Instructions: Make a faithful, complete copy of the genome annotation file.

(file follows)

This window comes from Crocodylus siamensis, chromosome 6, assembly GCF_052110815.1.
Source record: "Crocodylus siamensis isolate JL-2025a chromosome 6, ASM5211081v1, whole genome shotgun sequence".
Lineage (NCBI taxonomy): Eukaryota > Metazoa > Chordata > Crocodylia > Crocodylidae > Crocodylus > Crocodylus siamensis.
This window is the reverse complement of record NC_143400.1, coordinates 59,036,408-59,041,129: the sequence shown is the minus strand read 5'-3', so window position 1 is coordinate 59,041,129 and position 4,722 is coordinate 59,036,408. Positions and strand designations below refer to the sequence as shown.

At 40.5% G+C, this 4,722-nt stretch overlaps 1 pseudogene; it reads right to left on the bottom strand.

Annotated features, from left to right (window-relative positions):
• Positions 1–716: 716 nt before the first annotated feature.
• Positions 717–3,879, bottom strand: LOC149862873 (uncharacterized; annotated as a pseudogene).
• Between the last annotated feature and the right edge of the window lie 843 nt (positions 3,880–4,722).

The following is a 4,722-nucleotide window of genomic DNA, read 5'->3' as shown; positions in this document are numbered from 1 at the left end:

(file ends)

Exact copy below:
This window comes from Crocodylus siamensis, chromosome 6, assembly GCF_052110815.1.
Source record: "Crocodylus siamensis isolate JL-2025a chromosome 6, ASM5211081v1, whole genome shotgun sequence".
Lineage (NCBI taxonomy): Eukaryota > Metazoa > Chordata > Crocodylia > Crocodylidae > Crocodylus > Crocodylus siamensis.
This window is the reverse complement of record NC_143400.1, coordinates 59,036,408-59,041,129: the sequence shown is the minus strand read 5'-3', so window position 1 is coordinate 59,041,129 and position 4,722 is coordinate 59,036,408. Positions and strand designations below refer to the sequence as shown.

At 40.5% G+C, this 4,722-nt stretch overlaps 1 pseudogene; it reads right to left on the bottom strand.

Annotated features, from left to right (window-relative positions):
• Positions 1–716: 716 nt before the first annotated feature.
• Positions 717–3,879, bottom strand: LOC149862873 (uncharacterized; annotated as a pseudogene).
• Between the last annotated feature and the right edge of the window lie 843 nt (positions 3,880–4,722).

The following is a 4,722-nucleotide window of genomic DNA, read 5'->3' as shown; positions in this document are numbered from 1 at the left end: